Chng Seok Tin
Chng Seok Tin (莊心珍; 6 October 1946 – 6 September 2019) was a visually-impaired printmaker, sculptor and multi-media artist from Singapore. She was often inspired by the i-Ching and Buddhism. Her work has been shown internationally; Chng had over 26 solo shows and 100 group shows. In addition to her art, she was also a prolific writer and has published 11 collections of her writing, mostly in Chinese. She also advocated for artists with disabilities.
Chng Seok Tin
|Died||6 September 2019 (aged 72)|
|Known for||Printmaking, sculpture, mixed media|
Early life and educationEdit
Chng grew up poor in Katong, in a "leaky attap house in Kampung Chai Chee." Her parents wanted all of their seven children to go to school. Chng attended Chung Cheng High School which had an excellent art department, taught by teachers from the Shanghai Art Academy. Later, in 1966, she attended the Teachers' Training College. She began to teach Chinese at the Tanjong Katong Girls' School later that year. Eventually, Chng started taking art lessons privately, and then attended the Nanyang Academy of Fine Arts where she received a diploma in Western painting. In 1979, she received a BA from the Hull College of Higher Education in England. Also in 1979, she had an exhibition of prints at the National Museum of Art Gallery in Singapore. Chng then received an award from the Ministry of Culture to study advanced printmaking in 1980. In 1983 she earned her masters in arts from New Mexico State University and then a masters of fine arts from the University of Iowa in 1985.
In June 1988, Chng and a group of her students were visiting art museums of Europe. While trying to catch a bus with her students, Chng fell and hit her head on the pavement in London. After the accident, Chng experienced bouts of dizziness and while back in Singapore, found out that she had a brain abscess. Chng lost 90% of her vision in 1988 after she had surgery on the brain abscess caused by the fall. For about a year after becoming nearly blind, she felt "tormented" but then she became "philosophical about it." She said that finally meeting other blind people was a turning point. Another turning point was an invitation to return to the print-making department at Lasalle. Brother Joseph McNally, president emeritus at Lasalle, reached out to her because he said that even without her sight, Chng still commanded good print-making technique. Chng was able to "see" the colors of her prints in her mind. She said of her work, "I had all the basics in my mind and I had to slowly start using them." She said that losing her sight forced her to "rely on her feelings." Chng taught at Lasalle until 1997.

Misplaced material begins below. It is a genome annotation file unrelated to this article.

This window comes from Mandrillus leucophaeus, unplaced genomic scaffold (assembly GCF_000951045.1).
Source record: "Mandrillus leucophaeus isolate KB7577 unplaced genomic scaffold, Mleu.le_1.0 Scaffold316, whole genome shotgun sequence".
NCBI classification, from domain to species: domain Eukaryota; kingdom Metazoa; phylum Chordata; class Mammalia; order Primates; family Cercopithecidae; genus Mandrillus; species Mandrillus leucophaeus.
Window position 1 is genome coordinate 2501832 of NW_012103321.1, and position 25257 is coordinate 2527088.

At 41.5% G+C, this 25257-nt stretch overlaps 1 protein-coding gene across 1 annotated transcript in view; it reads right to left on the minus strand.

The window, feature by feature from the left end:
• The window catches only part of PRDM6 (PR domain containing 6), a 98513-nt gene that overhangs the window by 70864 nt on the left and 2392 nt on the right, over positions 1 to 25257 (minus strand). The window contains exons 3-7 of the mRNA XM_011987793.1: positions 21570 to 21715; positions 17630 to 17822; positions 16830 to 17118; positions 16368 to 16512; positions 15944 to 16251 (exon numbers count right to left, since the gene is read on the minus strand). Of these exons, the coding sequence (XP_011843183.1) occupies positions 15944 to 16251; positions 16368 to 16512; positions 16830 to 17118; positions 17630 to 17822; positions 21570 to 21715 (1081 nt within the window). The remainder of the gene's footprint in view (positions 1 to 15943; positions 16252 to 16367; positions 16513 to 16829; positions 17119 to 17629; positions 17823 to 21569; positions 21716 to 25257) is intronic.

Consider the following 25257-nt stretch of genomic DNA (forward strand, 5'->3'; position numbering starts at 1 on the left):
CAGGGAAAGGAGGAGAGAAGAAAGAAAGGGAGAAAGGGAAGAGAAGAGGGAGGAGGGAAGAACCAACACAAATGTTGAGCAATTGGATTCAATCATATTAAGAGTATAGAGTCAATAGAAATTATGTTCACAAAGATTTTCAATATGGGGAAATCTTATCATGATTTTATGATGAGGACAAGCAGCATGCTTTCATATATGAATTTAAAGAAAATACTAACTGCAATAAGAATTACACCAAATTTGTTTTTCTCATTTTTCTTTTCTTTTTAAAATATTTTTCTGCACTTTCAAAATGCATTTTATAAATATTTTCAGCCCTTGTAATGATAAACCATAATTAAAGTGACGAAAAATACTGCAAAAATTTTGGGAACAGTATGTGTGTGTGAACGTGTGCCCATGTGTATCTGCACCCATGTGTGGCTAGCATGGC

While Chng was a fellow at the Vermont Studio Center in 2003, she protested the United States invasion of Iraq with other artists. The work that resulted from her experience range from landscapes of Vermont to prints inspired by the Iraq War.
In 2005, she was the first person from Singapore to hold a solo exhibition at the Headquarters of the United Nations. Chng explored the opportunity of showing her work at the UN after she heard about a Chinese artist showing work there. She contacted an old schoolmate, Lee Fong Yang who works at the UN Headquarters, who inquired on her behalf and helped her arrange the show. She also received the Cultural Medallion that same year.
In 2007, she received the Singapore Chinese Literary Award from the Singapore Literature Society.
Chng had a retrospective exhibition at the Nanyang Academy of Fine Arts in 2011. In 2014, she was inducted into the Singapore Women's Hall of Fame. In 2015, Chng was recognized by the Singapore Ministry of Culture, Community and Youth "as a pioneer of the modern printmaking practice in Singapore."
Chng died of cancer at the age of 73 on 6 September 2019.
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- "Blind Inspiration: The Works of Disabled Artists, Including Cultural Medallion Winner Chng Seok Tin, Are on Sale at Raffles City". The Straits Times (Singapore). 29 July 2006 – via Lexis Nexus.
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- Nayar, Parvathi (26 May 2001). "Breaking Out of the Mould". The Business Times Singapore – via Lexis Nexus.
- Chin, Neo Chai (12 February 2004). "Sounds Fit to Print: Artist Chng Seok Tin Joined a Raucous Anti-War Protest When She Was On a Printmaking Stint in America Last Year". The Straits Times (Singapore) – via Lexis Nexus.
- "Near-Blind Artist is First S'porean to Exhibit at UN". The Straits Times (Singapore). 13 May 2005 – via Lexis Nexus.
- "Biography: Chng Seok Tin". Art-2 Gallery Singapore. Retrieved 16 August 2015.[permanent dead link]
- "Singapore Honour Pioneers of Arts, Heritage in Glitzy Event". The Malay Mail Online. 27 January 2015. Retrieved 15 August 2015.